VIBRATIONAL SPECTROSCOPY FOR THE ASSESSMENT OF VULVAL DISEASE
Date: 6 April 2020
University of Exeter
PhD in Medical Sciences
Vibrational spectroscopic diagnostic techniques have significant potential to improve the care of women with benign, premalignant and malignant vulval diseases by reducing the reliance on traditional biopsy and histopathology. These techniques also have the potential to augment clinicians’ ability to differentiate different types of ...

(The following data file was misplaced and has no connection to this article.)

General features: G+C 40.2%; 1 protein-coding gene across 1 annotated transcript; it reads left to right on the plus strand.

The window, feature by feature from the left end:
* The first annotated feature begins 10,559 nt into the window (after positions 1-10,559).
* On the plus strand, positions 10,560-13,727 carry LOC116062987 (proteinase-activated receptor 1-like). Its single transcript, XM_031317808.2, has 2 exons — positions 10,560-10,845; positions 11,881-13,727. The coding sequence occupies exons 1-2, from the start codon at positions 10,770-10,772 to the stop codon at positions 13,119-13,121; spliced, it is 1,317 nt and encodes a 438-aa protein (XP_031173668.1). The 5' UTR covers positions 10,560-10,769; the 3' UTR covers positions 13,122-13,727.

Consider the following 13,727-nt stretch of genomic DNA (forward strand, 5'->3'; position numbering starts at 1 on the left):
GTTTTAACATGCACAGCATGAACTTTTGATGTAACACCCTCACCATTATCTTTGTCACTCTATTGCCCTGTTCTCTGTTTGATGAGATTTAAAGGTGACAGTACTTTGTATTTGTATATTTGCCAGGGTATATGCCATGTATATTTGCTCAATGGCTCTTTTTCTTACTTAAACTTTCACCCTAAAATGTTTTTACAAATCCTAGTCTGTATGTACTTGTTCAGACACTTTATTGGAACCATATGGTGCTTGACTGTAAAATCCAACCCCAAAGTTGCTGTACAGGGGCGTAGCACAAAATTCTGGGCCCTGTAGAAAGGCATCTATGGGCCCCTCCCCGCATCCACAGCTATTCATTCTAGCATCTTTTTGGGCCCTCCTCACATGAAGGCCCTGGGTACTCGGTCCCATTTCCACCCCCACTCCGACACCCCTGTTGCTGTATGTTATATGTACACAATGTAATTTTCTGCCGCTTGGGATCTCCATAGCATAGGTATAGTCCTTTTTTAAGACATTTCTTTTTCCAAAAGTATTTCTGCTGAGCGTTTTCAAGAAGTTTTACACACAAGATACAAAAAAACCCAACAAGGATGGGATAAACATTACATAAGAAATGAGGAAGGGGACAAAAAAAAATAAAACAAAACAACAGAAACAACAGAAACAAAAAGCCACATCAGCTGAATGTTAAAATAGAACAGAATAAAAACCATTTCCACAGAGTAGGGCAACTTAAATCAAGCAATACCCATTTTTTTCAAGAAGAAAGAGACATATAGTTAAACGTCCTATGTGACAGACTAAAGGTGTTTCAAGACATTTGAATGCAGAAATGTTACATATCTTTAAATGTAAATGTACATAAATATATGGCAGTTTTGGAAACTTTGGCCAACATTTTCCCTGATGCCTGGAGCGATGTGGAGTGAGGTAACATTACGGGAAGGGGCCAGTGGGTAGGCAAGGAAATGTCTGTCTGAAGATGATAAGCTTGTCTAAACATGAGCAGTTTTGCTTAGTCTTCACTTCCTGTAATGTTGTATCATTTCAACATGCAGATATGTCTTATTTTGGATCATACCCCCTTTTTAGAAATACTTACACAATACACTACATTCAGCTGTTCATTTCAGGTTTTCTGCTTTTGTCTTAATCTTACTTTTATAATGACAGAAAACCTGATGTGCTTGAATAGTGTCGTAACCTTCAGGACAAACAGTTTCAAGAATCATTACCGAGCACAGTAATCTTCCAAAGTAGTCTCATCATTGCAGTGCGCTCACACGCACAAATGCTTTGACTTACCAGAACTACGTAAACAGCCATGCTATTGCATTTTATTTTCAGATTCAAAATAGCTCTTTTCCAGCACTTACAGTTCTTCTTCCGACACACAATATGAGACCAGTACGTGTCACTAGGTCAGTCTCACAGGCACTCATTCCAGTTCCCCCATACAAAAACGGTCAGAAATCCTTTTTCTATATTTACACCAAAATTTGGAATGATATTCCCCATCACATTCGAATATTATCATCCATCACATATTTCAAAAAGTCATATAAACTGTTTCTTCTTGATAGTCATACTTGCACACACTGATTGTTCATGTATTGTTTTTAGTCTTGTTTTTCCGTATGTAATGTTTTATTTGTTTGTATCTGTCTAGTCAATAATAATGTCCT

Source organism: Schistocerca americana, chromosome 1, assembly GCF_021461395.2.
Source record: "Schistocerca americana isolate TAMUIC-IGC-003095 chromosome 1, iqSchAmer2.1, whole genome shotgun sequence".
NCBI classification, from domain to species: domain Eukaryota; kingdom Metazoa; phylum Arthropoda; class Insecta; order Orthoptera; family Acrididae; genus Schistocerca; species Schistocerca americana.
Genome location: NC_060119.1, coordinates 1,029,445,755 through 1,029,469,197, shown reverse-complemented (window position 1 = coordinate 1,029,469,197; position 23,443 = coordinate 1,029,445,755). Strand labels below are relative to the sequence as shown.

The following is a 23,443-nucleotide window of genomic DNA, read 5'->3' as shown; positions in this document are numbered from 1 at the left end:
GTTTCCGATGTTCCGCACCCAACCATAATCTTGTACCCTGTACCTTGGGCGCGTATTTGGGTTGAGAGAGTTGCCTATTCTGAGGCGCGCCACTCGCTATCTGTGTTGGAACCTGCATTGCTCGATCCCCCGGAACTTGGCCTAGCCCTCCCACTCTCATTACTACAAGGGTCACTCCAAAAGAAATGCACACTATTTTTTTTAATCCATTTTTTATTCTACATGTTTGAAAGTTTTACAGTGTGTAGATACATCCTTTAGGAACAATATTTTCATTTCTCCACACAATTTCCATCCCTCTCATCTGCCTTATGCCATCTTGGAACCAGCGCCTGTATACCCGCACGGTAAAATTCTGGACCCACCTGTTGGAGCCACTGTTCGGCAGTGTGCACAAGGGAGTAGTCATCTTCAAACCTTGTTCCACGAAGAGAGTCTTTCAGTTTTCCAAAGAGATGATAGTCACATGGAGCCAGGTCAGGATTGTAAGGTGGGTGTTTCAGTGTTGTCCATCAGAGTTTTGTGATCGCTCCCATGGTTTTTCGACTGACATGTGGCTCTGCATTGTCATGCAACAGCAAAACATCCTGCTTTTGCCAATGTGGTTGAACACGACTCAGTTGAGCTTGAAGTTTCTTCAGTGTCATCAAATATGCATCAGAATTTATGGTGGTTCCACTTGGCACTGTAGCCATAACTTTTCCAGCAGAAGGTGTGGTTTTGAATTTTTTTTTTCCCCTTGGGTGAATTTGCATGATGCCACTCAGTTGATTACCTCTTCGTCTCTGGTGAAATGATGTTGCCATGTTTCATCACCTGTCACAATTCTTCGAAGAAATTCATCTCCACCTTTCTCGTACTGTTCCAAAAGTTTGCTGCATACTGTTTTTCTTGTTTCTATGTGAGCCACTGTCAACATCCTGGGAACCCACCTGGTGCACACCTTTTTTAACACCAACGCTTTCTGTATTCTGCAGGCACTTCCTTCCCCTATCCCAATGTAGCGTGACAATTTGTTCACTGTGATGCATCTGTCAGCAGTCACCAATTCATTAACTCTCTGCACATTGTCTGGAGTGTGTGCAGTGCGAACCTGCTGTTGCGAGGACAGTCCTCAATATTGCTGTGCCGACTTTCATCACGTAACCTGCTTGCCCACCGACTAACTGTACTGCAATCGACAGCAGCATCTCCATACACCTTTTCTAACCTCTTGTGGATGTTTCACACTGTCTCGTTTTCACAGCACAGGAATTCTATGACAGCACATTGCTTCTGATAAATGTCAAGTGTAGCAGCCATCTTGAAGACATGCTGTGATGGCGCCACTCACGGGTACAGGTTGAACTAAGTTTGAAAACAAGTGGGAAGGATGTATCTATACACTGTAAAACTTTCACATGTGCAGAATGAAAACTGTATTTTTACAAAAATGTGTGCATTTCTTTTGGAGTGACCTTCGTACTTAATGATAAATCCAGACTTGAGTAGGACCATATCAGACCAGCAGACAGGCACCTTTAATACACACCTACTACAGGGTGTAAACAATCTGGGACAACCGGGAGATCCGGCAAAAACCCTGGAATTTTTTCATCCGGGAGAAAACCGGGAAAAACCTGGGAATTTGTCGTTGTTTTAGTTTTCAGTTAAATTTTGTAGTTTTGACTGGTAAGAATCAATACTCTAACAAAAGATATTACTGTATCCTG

Vibrational spectroscopic diagnostic techniques have significant potential to improve the care of women with benign, premalignant and malignant vulval diseases by reducing the reliance on traditional biopsy and histopathology. These techniques also have the potential to augment clinicians’ ability to differentiate different types of vulval disease at the time of surgery for neoplastic vulval disease. In addition, vibrational spectroscopic techniques offer the opportunity to assess molecular changes associated with the development of vulval cancer that are not apparent on routine histopathological assessment. The work outlined in this thesis evaluates the role of emerging techniques in vibrational spectroscopy to address this need within three key themes: 1. Developmentofavibrationalspectroscopicdiagnostictechniquetoreducethe reliance on traditional biopsy and histopathological diagnosis. 2. Developmentofavibrationalspectroscopicdiagnostictechniqueforimproving the delineation of disease margins at the time of surgery for pre-malignant and malignant vulval conditions. 3. Evaluation of a vibrational spectroscopic tool for augmenting and automating aspects of vulval histopathology. Raman spectroscopic mapping of 91 fresh frozen vulval tissue sections combined with multivariate spectral analysis was used to demonstrate that malignant vulval disease could be differentiated from non-neoplastic and premalignant vulval disease with a sensitivity of 97% and specificity of 78%. The technique was then tested in experimental conditions closer to in-vivo application, measuring spectra from 91 whole fresh frozen tissue blocks using microscope and probe Raman systems. This demonstrated the technique could differentiate malignant from non-neoplastic and premalignant vulval disease with sensitivities of 84% to 92% and specificities of 84% to 64% respectively. In a separate investigation vulval tissue blocks from 27 women with suspected lichen sclerosus underwent Raman spectroscopic point measurements. Multivariate analysis demonstrated Raman spectroscopy could be used to differentiate lichen sclerosus from other vulval disorders with a similar clinical appearance with a sensitivity of sensitivity of 91% and specificity of 80%. Fourier transform infrared (FTIR) spectroscopic mapping of 93 fixed paraffin embedded tissue sections was used to demonstrate that malignant vulval disease could be differentiated from non-neoplastic and premalignant with vulval disease with an approximate sensitivity of 100% and specificity of 79%. In addition FTIR spectroscopy was used to differentiate molecular changes in vulval intraepithelial neoplasia (VIN) and lichen sclerosus (LS) found in association with vulval squamous cell carcinoma (SCC). Analysis of FTIR spectroscopic tissue maps from 48 patients demonstrated the technique could differentiate LS associated with SCC with a sensitivity of approximately 100% and specificity of 84% and VIN associated with SCC with a sensitivity of approximately 100% and specificity 58%. This thesis demonstrates the considerable potential of vibrational spectroscopy in this clinical setting. The research has made significant progress in each of the three themes outlined above and indicates that further work is warranted to develop the techniques towards routine clinical application.
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